A 29-year-old, previously healthy, non-HIV-infected Korean woman with a headache, blurred vision, and fever was admitted to our hospital. She had no history of intravenous (IV) drug use, vascular catheter use, acupuncture, or any significant medical condition such as congenital heart disease. She had gotten her earlobes pierced at a beauty salon six days before admission.
On admission, her body temperature was 38.4°C, her blood pressure was 108/63 mm Hg, her heart rate was 83 beats per minute, and her respiratory rate was 18 breaths per minute. The puncture sites on both earlobes were tender without signs of inflammation. Various skin lesions were noted: nonpruritic maculopapular rashes on her face, multiple Janeway lesions and pustules on her palms and soles, scattered pustules and microabscesses on her trunk and extremities, and subungual splinter hemorrhages on her fingers. Subconjunctival hemorrhage was also observed; a slit-lamp examination revealed multiple Roth spot-like retinal hemorrhages. Her lung sounds were clear, and no cardiac murmur was audible. Bilateral costovertebral angle tenderness was noted. No remarkable neurological abnormalities, except for blurred vision, were present. Laboratory tests revealed microscopic hematuria and the following values: white blood cell (WBC) count of 7170 cells/μL, platelet count of 60,000 cells/μL, C-reactive protein level of 260 mg/L, and an erythrocyte sedimentation rate of 10 mm/hour. A cerebrospinal fluid (CSF) analysis revealed red blood cell and WBC counts of 100 and 520 cells/μL (71% neutrophils and 2% lymphocytes), respectively; a CSF protein level of 84 mg/dL; and a glucose level of 61 mg/dL. An electrocardiogram revealed no abnormalities except for sinus tachycardia and right axis deviation. A chest radiography did not reveal any specific abnormality. A transthoracic echocardiography performed on day two of hospitalization revealed vegetation attached to the anterior chordae of her mitral valve; no intracardiac thrombi or structural cardiac abnormalities were observed. Brain magnetic resonance imaging revealed multiple embolic infarcts and leptomeningeal enhancement in both hemispheres of her cerebrum and cerebellum. An abdominal computed tomography (CT) scan revealed hypoattenuated lesions in her spleen and kidneys, suggesting the presence of multiple embolic infarcts with abscesses. S. aureus isolated from three sets of blood cultures was resistant to penicillin and oxacillin but was susceptible to gentamicin, clindamycin, erythromycin, ciprofloxacin, and trimethoprim-sulfamethoxazole. On the basis of the blood culture results, initial therapy with nafcillin and ceftriaxone was substituted with vancomycin in combination with gentamicin. On day eight of hospitalization, gentamicin treatment was discontinued.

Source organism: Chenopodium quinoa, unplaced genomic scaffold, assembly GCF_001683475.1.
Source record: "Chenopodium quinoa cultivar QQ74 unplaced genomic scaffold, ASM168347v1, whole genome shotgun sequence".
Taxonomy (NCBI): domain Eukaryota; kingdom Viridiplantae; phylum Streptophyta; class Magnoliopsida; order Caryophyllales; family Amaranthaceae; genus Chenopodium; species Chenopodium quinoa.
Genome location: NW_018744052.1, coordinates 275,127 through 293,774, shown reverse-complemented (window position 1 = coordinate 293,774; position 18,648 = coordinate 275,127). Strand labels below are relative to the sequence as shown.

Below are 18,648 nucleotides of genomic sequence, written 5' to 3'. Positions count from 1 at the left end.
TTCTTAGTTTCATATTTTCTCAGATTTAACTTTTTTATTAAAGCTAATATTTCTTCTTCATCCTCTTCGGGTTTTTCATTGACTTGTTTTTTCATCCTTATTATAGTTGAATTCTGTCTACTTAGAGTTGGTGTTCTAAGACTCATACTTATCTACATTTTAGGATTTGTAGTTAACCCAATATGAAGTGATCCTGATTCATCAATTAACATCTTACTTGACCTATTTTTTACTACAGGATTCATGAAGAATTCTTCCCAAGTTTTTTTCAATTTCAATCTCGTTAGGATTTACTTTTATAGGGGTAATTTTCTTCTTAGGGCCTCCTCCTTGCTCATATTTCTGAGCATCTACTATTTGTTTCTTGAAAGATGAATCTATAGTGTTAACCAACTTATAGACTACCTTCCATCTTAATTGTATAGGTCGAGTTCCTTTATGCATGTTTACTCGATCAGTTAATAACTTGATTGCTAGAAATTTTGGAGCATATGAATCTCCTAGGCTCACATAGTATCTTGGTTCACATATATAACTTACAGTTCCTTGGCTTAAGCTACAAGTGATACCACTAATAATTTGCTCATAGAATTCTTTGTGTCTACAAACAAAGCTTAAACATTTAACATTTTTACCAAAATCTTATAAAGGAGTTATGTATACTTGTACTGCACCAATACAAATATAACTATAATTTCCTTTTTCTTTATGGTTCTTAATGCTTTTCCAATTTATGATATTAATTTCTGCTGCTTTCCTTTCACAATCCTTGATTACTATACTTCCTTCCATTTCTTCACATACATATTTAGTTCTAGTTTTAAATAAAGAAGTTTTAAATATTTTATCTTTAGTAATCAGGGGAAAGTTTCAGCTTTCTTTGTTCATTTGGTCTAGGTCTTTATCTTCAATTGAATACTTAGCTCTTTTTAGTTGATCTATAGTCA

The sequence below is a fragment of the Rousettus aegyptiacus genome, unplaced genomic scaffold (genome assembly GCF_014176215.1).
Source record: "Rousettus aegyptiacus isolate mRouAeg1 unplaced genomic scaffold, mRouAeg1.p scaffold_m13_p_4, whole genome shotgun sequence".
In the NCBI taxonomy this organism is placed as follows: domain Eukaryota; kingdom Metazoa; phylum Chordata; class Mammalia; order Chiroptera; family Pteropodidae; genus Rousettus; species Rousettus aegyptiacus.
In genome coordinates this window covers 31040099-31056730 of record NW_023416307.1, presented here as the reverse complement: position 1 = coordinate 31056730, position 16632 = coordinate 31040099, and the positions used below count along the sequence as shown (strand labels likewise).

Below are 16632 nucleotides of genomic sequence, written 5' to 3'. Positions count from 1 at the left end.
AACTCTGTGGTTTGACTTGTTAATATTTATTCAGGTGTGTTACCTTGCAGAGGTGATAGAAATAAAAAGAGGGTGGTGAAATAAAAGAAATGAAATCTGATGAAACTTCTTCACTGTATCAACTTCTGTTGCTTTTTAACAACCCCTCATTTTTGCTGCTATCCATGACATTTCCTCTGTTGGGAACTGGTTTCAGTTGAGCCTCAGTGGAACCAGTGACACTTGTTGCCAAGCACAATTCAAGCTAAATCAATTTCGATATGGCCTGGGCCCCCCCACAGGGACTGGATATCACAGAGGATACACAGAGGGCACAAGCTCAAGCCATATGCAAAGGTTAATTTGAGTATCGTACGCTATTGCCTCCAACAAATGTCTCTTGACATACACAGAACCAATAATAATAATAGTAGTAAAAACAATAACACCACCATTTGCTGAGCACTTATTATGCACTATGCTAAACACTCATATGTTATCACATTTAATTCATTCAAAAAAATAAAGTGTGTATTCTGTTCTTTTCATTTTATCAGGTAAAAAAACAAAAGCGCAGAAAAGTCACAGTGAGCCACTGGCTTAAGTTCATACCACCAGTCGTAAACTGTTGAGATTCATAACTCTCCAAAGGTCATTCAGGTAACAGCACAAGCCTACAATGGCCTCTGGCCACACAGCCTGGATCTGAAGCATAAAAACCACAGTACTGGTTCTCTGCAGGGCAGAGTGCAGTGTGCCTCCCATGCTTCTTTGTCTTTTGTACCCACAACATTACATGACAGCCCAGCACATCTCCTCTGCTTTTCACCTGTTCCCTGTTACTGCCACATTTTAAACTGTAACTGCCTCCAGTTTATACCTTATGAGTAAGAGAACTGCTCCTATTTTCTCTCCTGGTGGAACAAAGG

On day six of hospitalization, our patient developed dyspnea and hypotension; a transthoracic echocardiography revealed a rupture of the papillary muscle of her mitral valve. An intra-aortic balloon pump was implanted, after which emergency cardiac surgery confirmed vegetation in the ventricular side of her P3 scallop and a rupture of her mitral valve chordae. Her entire mitral valve, including the base of her medial papillary muscle, was removed and replaced with a prosthetic valve. After eight weeks of vancomycin therapy, our patient was discharged without significant sequelae. Her facial rashes disappeared completely. In a transesophageal echocardiography performed before discharge, her prosthetic mitral valve was found to be functioning well; follow-up brain and abdominal CT scans indicated an improvement in her condition.